Illegal Migrants, People Smugglers Face Tougher New Penalties in Britain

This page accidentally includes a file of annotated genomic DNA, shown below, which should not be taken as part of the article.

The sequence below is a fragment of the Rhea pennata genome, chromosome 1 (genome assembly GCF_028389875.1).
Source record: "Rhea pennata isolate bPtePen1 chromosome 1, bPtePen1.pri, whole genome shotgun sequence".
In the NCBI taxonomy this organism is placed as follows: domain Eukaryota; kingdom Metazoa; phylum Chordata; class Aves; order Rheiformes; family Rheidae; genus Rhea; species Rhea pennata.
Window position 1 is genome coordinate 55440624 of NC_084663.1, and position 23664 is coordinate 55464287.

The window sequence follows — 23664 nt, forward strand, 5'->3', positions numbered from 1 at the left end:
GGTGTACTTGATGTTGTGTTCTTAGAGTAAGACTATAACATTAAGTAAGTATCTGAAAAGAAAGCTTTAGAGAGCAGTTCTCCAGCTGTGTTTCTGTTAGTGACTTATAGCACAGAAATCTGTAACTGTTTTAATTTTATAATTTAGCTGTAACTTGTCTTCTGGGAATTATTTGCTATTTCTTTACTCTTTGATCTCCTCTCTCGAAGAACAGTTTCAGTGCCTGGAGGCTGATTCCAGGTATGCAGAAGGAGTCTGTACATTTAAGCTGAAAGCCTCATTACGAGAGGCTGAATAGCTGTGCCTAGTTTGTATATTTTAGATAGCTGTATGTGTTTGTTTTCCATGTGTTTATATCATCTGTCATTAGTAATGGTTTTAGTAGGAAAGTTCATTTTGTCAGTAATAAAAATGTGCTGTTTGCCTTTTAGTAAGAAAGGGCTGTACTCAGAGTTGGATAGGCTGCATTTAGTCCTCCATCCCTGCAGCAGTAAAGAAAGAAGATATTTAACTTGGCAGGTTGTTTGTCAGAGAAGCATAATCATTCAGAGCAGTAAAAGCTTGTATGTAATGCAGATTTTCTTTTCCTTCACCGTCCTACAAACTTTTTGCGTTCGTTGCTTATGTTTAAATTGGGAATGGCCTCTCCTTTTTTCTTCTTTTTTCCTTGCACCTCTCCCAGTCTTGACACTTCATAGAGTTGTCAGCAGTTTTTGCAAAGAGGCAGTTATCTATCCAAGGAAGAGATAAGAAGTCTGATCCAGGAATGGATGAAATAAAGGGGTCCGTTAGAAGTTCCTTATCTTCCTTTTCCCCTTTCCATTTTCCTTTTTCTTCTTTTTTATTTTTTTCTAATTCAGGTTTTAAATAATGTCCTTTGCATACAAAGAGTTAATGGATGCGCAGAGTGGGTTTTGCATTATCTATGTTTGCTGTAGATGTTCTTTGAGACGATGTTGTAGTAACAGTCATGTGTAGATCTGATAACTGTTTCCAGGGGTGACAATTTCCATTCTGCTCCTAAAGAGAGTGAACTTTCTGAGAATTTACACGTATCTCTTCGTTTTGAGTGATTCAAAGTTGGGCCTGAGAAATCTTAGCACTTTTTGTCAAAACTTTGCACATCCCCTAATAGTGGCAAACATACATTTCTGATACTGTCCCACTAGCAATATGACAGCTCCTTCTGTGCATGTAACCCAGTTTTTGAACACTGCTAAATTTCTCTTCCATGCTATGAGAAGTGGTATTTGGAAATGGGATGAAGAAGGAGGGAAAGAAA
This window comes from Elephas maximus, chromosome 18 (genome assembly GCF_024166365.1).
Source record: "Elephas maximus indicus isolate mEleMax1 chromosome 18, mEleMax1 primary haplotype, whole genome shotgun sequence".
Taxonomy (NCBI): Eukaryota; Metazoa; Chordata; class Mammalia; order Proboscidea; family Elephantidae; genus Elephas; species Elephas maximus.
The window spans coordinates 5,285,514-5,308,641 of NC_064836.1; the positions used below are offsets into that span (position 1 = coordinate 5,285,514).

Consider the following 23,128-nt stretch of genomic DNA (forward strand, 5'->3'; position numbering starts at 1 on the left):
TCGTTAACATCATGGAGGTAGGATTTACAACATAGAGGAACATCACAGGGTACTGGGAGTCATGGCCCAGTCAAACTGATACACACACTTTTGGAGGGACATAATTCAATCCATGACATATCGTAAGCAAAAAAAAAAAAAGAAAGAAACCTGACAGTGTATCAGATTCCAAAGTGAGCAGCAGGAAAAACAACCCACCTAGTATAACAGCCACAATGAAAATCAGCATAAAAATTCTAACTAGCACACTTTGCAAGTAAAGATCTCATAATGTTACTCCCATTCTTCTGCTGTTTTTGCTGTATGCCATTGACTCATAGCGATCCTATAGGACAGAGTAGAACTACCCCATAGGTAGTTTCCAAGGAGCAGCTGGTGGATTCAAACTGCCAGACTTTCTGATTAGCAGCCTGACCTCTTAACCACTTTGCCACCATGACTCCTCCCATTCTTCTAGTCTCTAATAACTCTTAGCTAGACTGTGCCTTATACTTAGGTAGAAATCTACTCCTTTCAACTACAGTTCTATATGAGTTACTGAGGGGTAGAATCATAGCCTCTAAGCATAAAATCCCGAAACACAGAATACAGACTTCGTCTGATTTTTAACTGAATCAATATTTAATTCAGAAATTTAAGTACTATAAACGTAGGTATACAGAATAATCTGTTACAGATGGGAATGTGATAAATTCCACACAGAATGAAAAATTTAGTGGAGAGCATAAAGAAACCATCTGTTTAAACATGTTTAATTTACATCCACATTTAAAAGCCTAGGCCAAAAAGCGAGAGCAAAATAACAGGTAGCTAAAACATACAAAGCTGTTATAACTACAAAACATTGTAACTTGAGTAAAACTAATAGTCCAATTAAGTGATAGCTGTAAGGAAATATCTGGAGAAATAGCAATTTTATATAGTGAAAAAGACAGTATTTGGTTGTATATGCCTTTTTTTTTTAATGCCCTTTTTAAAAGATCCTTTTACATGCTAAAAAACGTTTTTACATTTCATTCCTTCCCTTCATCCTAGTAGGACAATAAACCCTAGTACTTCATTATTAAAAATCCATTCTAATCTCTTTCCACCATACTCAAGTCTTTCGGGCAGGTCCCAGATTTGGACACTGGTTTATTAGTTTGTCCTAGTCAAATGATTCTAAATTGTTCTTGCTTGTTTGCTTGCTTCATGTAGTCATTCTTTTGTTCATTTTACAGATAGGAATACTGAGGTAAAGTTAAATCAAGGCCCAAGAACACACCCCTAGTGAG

The British government will unveil Tuesday a new immigration bill making it a criminal offense for asylum-seekers to enter Britain without permission. Under the terms of the proposed legislation, anyone caught entering illegally for whatever reason could face a prison term of up to four years.The move is designed to dissuade migrants crossing the English Channel in small boats and dinghies. People smugglers will also face much heavier jail terms with those found guilty facing life sentences, up from a current maximum of 14 years.The country’s interior minister, Priti Patel, said the legislation is intended to help fix what he described as Britain’s “broken asylum system.”  Migrants currently arriving from France in dinghies are picked up by border authorities and are then held in detention centers or hotels until their application for asylum is processed. “Our new plan for immigration is fair but firm. We will welcome people through safe and legal routes while preventing abuse of the system, cracking down on illegal entry and the criminality associated with it,” Patel said last week.Under the toughened rules, migrants who aren’t prosecuted but who enter illegally will only be granted temporary status in Britain and will have no access to state benefits unless they are destitute. Only asylum-seekers who arrive via official government refugee schemes will have the opportunity to settle in Britain.FILE – Migrants walk past a truck on the road that leads to the Channel Tunnel crossing in Calais, France, Dec.16, 2020.CriticismThe fresh legislation, which initially goes before the House of Commons Tuesday, is coming under fierce criticism from rights campaigners and refugee organizations. Nearly 6,000 migrants reached Britain in the first six months of this year by making the perilous channel crossing.  The total figure for 2020 was 8,417.Officials said the draft law is “sending a clear message to migrants thinking about paying people smugglers to make dangerous and illegal journeys to the UK.” But rights campaigners say there are too few legal schemes available for asylum-seekers to make it to Britain.“While the Home Office continues to make no safe and legal routes to the UK available for those claiming asylum, some people will continue to be forced to risk their lives to do so — including in small boats across the Channel,” Steve Valdez-Symonds, Amnesty International’s refugee and migrant rights director, said in a statement.“Instead of peddling deliberately misleading myths and untruths about asylum and migration, the Home Office should be establishing safe routes for those few people escaping persecution who wish to seek asylum here,” he added.Toughening immigration rules was a key manifesto pledge in the 2019 election by the ruling Conservatives, who secured a much-increased parliamentary majority. The draft law appears also to be in line with public sentiment, according to recent opinion surveys.A survey by the pollster YouGov found that 61% of respondents surveyed believed illegal migrants should be banned from claiming asylum, if they had entered Britain illegally through a “safe” country where they could have settled. British government officials say those traveling across the English Channel on small boats have come via a safe European Union country in which they could have claimed asylum and accuse the migrants of “asylum shopping.”FILE – Migrants navigate a boat in agitated waters between Sangatte and Cap Blanc-Nez, in the English Channel off the coast of northern France, as they attempt to cross the maritime borders between France and the United Kingdom, Aug. 27, 2020.New asylum processThe new Nationality and Borders Bill will likely also pave the way for British authorities to send refugees and migrants overseas for the processing of their asylum claims. Interior minister Patel has held talks with counterparts in Denmark, which passed legislation earlier this year allowing the government there to establish an offshore immigration processing center for asylum-seekers.The Times newspaper reported last month that Danish and British officials had talked about sharing a processing center, possibly in Rwanda. U.N. refugee agency officials have criticized asylum offshoring dubbing it “burden-shifting rather than responsibility-sharing.”Nick Thomas-Symonds, as senior Labour Party lawmaker, said Britain main’s opposition party will vote against the new legislation because he says the proposals are “unconscionable.” “This is yet more evidence of the lack of compassion and competence at the Home Office under Conservative ministers,” he said.He said the Conservative government has “failed to reopen safe and legal routes, failed to reach an effective agreement with France to deal with criminal gangs” behind the people smuggling.EU countries have also discussed setting up offshore centers to process asylum-seekers, but agreement has been elusive. They have studied Australia’s asylum system, where migrants and refugees who arrive by sea are sent to offshore centers in neighboring countries, including Papua New Guinea. Australia has seen few sea arrivals since 2013. 

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